Rajoy and Zapatero back EU Treaty change to save euro
Popular Party leader does not rule out indirect tax hikes to help bring down deficit
Spanish Prime José Luis Rodríguez Zapatero and his successor Mariano Rajoy said Tuesday they support a French-German initiative to change the European Union Treaty aimed at rescuing the euro.
The package of measures agreed Monday by German Chancellor Angela Merkel and French President Nicolas Sarkozy, which include automatic sanctions for countries breaching rules on public debt and deficits, will be put to an EU summit due on December 9 in Brussels.
"We are in favor of the reform of the treaties that will in all likelihood be proposed in the meeting next Friday," Rajoy told reporters on the occasion of the celebration of the 33rd anniversary of the signing of the Spanish Constitution that marked the country's return to democracy.
Rodríguez Zapatero said the reforms proposed by Merkel and Sarkozy were an "important move," adding he hoped they would help calm the markets. "I hope this serves to make the markets react positively and we can move on to a period of greater calm that is decisive for the economic recovery," the outgoing premier said.
Spain's risk premium fell below 300 basis points on Monday for the first time since October after news of the agreement between Merkel and Sarkozy. It was largely steady on Tuesday despite Standard & Poor's threat late Monday to downgrade the triple A ratings of six euro-zone countries, including France and Germany.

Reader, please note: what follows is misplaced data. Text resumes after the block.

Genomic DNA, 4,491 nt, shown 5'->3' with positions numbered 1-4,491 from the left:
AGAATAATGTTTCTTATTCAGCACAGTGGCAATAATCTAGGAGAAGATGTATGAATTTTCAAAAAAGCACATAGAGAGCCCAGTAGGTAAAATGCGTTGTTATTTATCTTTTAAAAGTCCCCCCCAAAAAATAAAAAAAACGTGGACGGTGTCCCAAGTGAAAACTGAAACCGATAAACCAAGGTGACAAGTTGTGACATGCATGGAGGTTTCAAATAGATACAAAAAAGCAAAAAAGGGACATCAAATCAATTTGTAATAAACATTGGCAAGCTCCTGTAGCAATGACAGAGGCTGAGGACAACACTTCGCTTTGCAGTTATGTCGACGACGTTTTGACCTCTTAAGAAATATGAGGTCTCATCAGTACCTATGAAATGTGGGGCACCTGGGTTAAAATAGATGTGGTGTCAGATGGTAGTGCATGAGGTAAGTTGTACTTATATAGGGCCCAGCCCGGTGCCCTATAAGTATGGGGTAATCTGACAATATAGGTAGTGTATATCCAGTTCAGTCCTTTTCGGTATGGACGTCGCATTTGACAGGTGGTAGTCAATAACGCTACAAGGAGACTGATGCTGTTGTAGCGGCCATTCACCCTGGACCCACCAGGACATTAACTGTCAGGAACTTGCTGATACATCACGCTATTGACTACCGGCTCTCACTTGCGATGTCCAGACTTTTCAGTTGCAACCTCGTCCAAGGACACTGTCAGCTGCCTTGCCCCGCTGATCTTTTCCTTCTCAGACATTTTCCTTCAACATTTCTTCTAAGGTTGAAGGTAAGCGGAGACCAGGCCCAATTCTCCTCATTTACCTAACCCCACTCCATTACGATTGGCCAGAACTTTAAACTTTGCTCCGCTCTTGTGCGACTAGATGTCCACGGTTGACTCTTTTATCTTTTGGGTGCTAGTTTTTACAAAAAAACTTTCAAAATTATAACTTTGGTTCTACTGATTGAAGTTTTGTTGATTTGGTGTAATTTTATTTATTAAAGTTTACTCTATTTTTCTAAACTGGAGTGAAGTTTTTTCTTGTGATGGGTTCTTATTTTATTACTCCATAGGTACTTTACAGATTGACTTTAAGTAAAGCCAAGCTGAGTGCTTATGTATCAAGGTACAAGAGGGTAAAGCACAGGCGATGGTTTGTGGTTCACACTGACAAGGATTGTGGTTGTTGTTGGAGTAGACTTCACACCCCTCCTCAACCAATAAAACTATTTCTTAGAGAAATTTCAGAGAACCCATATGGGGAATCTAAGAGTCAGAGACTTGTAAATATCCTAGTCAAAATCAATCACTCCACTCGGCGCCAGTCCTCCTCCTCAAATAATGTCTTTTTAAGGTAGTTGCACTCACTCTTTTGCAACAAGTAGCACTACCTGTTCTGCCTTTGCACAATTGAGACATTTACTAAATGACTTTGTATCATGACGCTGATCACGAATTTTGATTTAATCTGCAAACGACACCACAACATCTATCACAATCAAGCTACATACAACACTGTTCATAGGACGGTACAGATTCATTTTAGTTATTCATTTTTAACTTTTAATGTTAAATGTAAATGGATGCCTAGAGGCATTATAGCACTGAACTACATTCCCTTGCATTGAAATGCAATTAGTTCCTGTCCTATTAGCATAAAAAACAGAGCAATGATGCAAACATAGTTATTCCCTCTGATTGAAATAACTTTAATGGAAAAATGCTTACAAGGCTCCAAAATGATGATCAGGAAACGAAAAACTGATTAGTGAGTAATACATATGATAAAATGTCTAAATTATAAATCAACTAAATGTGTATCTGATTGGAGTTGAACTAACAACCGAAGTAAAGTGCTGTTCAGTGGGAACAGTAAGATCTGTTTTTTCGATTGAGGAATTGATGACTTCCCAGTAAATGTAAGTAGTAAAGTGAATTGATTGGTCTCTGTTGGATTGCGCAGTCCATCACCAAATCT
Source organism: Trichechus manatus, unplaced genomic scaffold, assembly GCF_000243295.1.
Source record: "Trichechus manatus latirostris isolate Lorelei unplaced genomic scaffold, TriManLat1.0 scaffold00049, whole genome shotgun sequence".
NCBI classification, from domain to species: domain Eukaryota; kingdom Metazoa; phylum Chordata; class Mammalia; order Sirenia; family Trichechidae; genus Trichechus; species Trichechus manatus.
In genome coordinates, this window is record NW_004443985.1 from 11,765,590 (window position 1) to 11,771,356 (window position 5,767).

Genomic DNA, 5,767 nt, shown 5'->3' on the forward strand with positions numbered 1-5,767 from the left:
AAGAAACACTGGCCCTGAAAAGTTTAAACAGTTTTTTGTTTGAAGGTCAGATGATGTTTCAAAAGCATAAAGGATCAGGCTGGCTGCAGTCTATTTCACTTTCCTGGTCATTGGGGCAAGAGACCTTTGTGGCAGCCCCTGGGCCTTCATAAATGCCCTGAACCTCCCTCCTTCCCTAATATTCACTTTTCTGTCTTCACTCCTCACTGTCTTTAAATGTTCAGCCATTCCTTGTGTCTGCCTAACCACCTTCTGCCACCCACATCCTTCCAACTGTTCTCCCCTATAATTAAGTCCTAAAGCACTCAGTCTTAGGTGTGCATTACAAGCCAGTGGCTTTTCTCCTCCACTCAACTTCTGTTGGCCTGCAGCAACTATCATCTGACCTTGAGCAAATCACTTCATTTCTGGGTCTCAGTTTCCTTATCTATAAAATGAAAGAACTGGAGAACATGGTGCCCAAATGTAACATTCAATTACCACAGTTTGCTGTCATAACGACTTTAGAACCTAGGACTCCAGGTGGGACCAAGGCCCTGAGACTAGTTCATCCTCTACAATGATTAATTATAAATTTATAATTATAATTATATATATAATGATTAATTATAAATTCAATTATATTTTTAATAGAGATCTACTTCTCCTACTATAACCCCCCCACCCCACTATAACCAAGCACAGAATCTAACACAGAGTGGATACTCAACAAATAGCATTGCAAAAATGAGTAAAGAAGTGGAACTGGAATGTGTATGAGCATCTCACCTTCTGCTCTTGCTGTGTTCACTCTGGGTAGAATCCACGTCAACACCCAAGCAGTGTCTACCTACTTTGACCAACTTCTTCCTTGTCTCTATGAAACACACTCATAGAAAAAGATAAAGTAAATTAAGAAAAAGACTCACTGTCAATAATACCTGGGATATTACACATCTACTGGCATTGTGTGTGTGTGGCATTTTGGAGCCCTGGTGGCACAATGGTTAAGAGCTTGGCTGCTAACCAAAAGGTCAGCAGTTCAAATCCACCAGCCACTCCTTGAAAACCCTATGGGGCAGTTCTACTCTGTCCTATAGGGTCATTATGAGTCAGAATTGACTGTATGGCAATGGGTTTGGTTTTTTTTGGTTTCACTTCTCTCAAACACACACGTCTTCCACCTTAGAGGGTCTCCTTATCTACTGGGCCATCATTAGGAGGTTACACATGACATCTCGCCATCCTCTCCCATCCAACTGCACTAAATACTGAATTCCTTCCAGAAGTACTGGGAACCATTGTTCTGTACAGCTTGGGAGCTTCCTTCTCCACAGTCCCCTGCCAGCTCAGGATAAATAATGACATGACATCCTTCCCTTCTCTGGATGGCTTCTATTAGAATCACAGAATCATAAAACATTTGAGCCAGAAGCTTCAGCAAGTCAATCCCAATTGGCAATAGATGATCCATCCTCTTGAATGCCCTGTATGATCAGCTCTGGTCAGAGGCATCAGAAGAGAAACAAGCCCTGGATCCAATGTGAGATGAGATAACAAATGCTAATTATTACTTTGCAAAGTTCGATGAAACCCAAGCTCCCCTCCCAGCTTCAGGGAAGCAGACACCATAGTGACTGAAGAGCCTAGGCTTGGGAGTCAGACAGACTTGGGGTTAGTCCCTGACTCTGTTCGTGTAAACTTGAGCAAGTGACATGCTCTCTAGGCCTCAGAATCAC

Rajoy, whose Popular Party won an absolute majority in general elections on November 20, said one of his government's first moves, once it is installed, would be to present a draft organic law in Congress to support the amendment to the Constitution agreed with the outgoing Socialist government early this year obliging the administration to adhere to fiscal discipline.
The law will prohibit the government from having a public deficit of over 0.4 percent of GDP from 2020.
"We're not going to turn our back on reforms," Rajoy said. "We will not carry them out because the European Union tells us to, but because they are also good for Spain, for its economic development and for the creation of employment."
Rajoy also hinted at a possible increase in value-added tax - whose standard rate is currently 18 percent - to meet Spain's commitment to reduce its public deficit from a projected 6.0 percent of GDP this year to 4.4 percent in 2012 before bringing it back within the EU ceiling of three percent the following year. "The measures will be announced in due time," the PP leader said.